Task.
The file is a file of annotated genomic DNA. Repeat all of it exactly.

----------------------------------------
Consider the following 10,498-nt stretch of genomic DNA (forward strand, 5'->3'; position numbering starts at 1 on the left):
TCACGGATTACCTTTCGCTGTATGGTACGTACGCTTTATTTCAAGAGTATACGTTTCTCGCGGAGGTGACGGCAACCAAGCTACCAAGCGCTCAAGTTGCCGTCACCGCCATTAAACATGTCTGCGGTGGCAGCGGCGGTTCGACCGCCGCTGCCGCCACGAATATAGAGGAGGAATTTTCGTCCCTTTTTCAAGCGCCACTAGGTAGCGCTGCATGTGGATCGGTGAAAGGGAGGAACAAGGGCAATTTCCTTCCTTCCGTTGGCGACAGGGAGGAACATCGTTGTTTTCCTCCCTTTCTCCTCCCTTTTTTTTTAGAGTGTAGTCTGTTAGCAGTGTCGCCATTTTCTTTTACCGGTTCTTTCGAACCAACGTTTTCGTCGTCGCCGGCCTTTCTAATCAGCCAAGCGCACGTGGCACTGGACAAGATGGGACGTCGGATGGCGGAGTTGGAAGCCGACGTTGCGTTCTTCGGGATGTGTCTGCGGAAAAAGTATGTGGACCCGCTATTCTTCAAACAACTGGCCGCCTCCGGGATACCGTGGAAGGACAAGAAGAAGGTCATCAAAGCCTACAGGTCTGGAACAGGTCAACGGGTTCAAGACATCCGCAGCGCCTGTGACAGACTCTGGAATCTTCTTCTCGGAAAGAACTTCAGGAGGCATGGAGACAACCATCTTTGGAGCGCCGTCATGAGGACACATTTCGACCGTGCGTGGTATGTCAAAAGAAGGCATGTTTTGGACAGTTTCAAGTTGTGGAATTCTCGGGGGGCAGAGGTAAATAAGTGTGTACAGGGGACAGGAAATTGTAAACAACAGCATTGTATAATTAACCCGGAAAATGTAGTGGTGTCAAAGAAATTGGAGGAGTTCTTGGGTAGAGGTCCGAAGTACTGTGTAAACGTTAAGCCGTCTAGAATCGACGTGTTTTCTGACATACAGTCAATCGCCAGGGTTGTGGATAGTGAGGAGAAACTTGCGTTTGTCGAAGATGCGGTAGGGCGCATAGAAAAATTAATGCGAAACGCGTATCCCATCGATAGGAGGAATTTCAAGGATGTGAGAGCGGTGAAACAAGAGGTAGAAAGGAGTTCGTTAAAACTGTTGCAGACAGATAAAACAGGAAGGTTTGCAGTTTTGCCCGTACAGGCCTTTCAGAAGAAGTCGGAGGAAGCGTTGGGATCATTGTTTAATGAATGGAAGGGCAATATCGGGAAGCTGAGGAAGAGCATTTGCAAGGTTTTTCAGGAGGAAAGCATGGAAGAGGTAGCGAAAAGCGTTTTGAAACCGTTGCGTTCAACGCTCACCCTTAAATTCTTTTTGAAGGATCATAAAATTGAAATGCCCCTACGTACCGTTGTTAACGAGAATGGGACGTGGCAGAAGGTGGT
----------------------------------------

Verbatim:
Consider the following 10,498-nt stretch of genomic DNA (forward strand, 5'->3'; position numbering starts at 1 on the left):
TCACGGATTACCTTTCGCTGTATGGTACGTACGCTTTATTTCAAGAGTATACGTTTCTCGCGGAGGTGACGGCAACCAAGCTACCAAGCGCTCAAGTTGCCGTCACCGCCATTAAACATGTCTGCGGTGGCAGCGGCGGTTCGACCGCCGCTGCCGCCACGAATATAGAGGAGGAATTTTCGTCCCTTTTTCAAGCGCCACTAGGTAGCGCTGCATGTGGATCGGTGAAAGGGAGGAACAAGGGCAATTTCCTTCCTTCCGTTGGCGACAGGGAGGAACATCGTTGTTTTCCTCCCTTTCTCCTCCCTTTTTTTTTAGAGTGTAGTCTGTTAGCAGTGTCGCCATTTTCTTTTACCGGTTCTTTCGAACCAACGTTTTCGTCGTCGCCGGCCTTTCTAATCAGCCAAGCGCACGTGGCACTGGACAAGATGGGACGTCGGATGGCGGAGTTGGAAGCCGACGTTGCGTTCTTCGGGATGTGTCTGCGGAAAAAGTATGTGGACCCGCTATTCTTCAAACAACTGGCCGCCTCCGGGATACCGTGGAAGGACAAGAAGAAGGTCATCAAAGCCTACAGGTCTGGAACAGGTCAACGGGTTCAAGACATCCGCAGCGCCTGTGACAGACTCTGGAATCTTCTTCTCGGAAAGAACTTCAGGAGGCATGGAGACAACCATCTTTGGAGCGCCGTCATGAGGACACATTTCGACCGTGCGTGGTATGTCAAAAGAAGGCATGTTTTGGACAGTTTCAAGTTGTGGAATTCTCGGGGGGCAGAGGTAAATAAGTGTGTACAGGGGACAGGAAATTGTAAACAACAGCATTGTATAATTAACCCGGAAAATGTAGTGGTGTCAAAGAAATTGGAGGAGTTCTTGGGTAGAGGTCCGAAGTACTGTGTAAACGTTAAGCCGTCTAGAATCGACGTGTTTTCTGACATACAGTCAATCGCCAGGGTTGTGGATAGTGAGGAGAAACTTGCGTTTGTCGAAGATGCGGTAGGGCGCATAGAAAAATTAATGCGAAACGCGTATCCCATCGATAGGAGGAATTTCAAGGATGTGAGAGCGGTGAAACAAGAGGTAGAAAGGAGTTCGTTAAAACTGTTGCAGACAGATAAAACAGGAAGGTTTGCAGTTTTGCCCGTACAGGCCTTTCAGAAGAAGTCGGAGGAAGCGTTGGGATCATTGTTTAATGAATGGAAGGGCAATATCGGGAAGCTGAGGAAGAGCATTTGCAAGGTTTTTCAGGAGGAAAGCATGGAAGAGGTAGCGAAAAGCGTTTTGAAACCGTTGCGTTCAACGCTCACCCTTAAATTCTTTTTGAAGGATCATAAAATTGAAATGCCCCTACGTACCGTTGTTAACGAGAATGGGACGTGGCAGAAGGTGGT